Everything tasted pretty much the same.
In this sentence, does "pretty much the same" mean "in pretty much the same way"? In other word, can you explain that "in" and "way" was omitted ? Or is "the same" a complement of the sentence ?
Nobody believed him when he said he was innocent. Now, when he said he stole them, nobody believed him either.
Would you tell me why "say" in the first sentence is "said" ? I think "say" should be "had said".
And why is "steal" in the second sentence "stole" ? I think it should be "had stolen".
3) I can not make sense of the sentence below clearly. Would you paraphrase this sentence ?
It was too much of a coincidence to be a mere accident.
Without more context, I assume that "Everything tasted pretty much the same" that the taste of everything was identical. I wouldn't use "in pretty much the same way" because that says to me that "everything" is doing the tasting. However, if you leave out the "in" in that phrase you are doing fine.Originally Posted by ai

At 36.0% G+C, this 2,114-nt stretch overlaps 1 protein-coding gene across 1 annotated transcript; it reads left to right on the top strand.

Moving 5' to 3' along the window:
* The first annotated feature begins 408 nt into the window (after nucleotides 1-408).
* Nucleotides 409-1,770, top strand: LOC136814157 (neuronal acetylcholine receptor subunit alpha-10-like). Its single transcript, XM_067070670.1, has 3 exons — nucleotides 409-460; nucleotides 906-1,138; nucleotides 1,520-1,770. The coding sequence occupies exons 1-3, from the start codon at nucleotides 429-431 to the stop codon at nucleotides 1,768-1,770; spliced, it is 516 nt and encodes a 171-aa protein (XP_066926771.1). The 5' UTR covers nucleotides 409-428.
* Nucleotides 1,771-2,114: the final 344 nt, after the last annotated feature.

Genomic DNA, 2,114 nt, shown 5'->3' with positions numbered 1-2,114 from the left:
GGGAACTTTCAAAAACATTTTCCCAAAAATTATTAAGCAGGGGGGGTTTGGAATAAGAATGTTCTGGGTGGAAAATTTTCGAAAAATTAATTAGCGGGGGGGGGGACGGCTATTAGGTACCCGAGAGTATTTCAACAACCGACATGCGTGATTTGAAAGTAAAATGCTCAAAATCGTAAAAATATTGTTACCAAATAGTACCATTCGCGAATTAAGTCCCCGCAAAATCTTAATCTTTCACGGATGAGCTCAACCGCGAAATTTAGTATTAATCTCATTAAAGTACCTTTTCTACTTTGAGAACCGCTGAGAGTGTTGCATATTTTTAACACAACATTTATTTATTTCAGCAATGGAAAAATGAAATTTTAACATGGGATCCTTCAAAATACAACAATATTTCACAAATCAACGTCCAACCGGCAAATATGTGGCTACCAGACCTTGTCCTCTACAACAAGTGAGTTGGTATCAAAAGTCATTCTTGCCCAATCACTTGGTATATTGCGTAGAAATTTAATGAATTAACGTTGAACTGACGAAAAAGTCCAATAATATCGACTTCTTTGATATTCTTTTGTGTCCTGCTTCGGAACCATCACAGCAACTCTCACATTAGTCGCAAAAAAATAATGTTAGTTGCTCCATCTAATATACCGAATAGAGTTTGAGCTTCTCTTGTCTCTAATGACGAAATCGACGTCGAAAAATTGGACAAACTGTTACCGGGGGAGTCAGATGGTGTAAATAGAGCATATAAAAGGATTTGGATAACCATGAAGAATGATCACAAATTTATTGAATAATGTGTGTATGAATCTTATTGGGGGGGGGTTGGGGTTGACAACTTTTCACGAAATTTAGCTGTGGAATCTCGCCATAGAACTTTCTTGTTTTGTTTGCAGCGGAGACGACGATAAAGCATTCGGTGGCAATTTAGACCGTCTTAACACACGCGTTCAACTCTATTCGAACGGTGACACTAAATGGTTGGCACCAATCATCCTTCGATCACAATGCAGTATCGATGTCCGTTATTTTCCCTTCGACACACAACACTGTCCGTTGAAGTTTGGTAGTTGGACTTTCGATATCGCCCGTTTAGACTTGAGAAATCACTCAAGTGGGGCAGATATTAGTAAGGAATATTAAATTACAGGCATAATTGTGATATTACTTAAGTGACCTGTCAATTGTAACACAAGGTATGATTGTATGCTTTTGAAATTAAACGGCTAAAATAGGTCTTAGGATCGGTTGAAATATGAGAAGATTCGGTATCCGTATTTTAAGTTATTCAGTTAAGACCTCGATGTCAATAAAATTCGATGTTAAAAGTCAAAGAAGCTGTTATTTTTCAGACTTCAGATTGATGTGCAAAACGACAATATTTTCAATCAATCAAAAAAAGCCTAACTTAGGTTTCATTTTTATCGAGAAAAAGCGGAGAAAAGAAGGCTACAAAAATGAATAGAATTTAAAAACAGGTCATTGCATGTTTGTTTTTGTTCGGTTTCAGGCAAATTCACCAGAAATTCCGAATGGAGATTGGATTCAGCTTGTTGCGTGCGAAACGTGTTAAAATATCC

I would call "the same" a complement of the sentence in question.
It's a pretty common English expression.
- A: How are things?
B: The same. It's the same today as it was yesterday.
There is no reason that I can see to use past perfect there. The writer (or speaker) is commenting on something that happened in the past and was finished in the past. To use past perfect you have to establish a context for it.Originally Posted by ai
Originally Posted by ai
- It was too much of a coincidence to be accidental.
- It was so much of a coincidence that I don't believe it was a coincidence.
Does that help?